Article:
Good controls, bad controls

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While rattling through my archive of articles for Play Tech Magazine in search of samples to secure some freelance work, I came across our woefully unpublished Alone in the Dark: Inferno review for the PS3. It was meant to go into the February issue, and the highlight of the article was a little in-depth comparison we did between the original Xbox 360/PC versions and the PS3 to discuss why the developers made the changes they did.

In a way, it's a pity that a game like this had so many control issues.
In a way, it's a pity that a game like this had so many control issues.

The reason we did this was to explore just how deeply a game’s control scheme affected gamers’ opinions of a game and how much it would affect their decision to purchase a given game or pass it by. Alone in the Dark made an excellent case study for this because not only did it receive a huge backlash for some of the control-scheme choices the developers made when it was originally released, but it was changed in the PS3 version according to player criticism, and ultimately better received.

Without doubt, the biggest complaint players had about Alone in the Dark was the lack of camera control on the right analogue stick on the 360 and — was it the mouse, on the PC version? The reason the developers opted not to include it was that they needed the right stick and the mouse(?) for the item manipulation system, which enables Carnby to move items around gently, or swing them violently according to player input. In the PS3 version, they kept the item manipulation interface in there, but made it so that you had to hold down a button to access it. Otherwise, the right stick would control the camera, just like in most other 3rd person games. This was a good change, and it definitely works better, but the old way wasn’t so bad that we should have written the game off because of it, was it? I certainly found the control scheme refreshing despite my occasional, fruitless attempt to shift the camera – but then again, I have often been accused of lenience.

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Like all other survival horror titles at the time, Silent Hill 1 contained only the 3D "tank-style" control scheme.
Like all other survival horror titles at the time, Silent Hill 1 contained only the 3D "tank-style" control scheme.

Mind you, I’ve have actually stood in a game store and, on more than one occasion, watched someone bring a game back and ask to return it because they couldn’t control the camera with the right stick. I’ve also seen gamers in stores chat with the clerks and refuse to buy games for the very same reason.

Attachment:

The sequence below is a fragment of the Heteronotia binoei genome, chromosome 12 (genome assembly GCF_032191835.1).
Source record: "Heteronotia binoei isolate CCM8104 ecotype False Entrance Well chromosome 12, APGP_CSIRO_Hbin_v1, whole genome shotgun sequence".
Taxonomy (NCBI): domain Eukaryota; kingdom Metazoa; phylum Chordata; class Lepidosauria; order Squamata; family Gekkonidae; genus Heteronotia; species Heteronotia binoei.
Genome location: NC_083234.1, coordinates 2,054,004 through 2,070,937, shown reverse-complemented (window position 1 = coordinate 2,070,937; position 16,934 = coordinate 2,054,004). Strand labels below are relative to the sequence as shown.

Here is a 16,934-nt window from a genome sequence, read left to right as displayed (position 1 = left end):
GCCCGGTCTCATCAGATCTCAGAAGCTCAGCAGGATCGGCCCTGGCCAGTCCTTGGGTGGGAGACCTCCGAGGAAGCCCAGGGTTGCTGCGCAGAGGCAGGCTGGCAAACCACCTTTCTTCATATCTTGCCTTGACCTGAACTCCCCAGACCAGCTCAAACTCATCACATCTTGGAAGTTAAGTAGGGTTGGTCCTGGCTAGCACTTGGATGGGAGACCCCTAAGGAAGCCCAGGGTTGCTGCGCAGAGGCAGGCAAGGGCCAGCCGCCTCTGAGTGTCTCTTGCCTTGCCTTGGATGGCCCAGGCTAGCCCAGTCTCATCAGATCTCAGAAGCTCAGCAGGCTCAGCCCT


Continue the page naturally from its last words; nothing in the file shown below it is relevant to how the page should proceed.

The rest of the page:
Silent Hill 2 and 3 allowed the player to choose between a 2D "point-and-go" control scheme, and a 3D "tank-style" control scheme.
Silent Hill 2 and 3 allowed the player to choose between a 2D "point-and-go" control scheme, and a 3D "tank-style" control scheme.

I’ve observed a similar issue with regards to 2D and 3D controls schemes in 3rd person games. I’ve never come across a gamer who has a problem with the 2D control scheme, where you simply tilt the stick in a given direction and the character goes there. However, I have seen gamers return games or refuse to buy them because they contained the 3D control scheme, or “tank style” control scheme, where tilting the stick up makes the character move forward, no matter which direction they’re facing, and tilting left or right makes them turn left or right. This way of thinking mystifies me, when players return or refuse to buy games they might otherwise like based on a single complaint, like the control scheme. I have never written off a game based on a single complaint in my life, least of all iffy controls, and whether or not I am too lenient is up for debate, but I’d like to know just how big an issue this is to the gaming community in general.

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Silent Hill 4 switched completely to the 2D, point-and-go control scheme. Do players find this more accessible?
Silent Hill 4 switched completely to the 2D, point-and-go control scheme. Do players find this more accessible?

I realize that good controls are a large part of the experience, but it’s also just that: part of the experience. At what point do iffy controls become such an issue that it overrides the player’s will to overcome or at least tolerate it in order enjoy the rest of a game which might be excellent otherwise?

Your thoughts?

Last Updated: March 19, 2009

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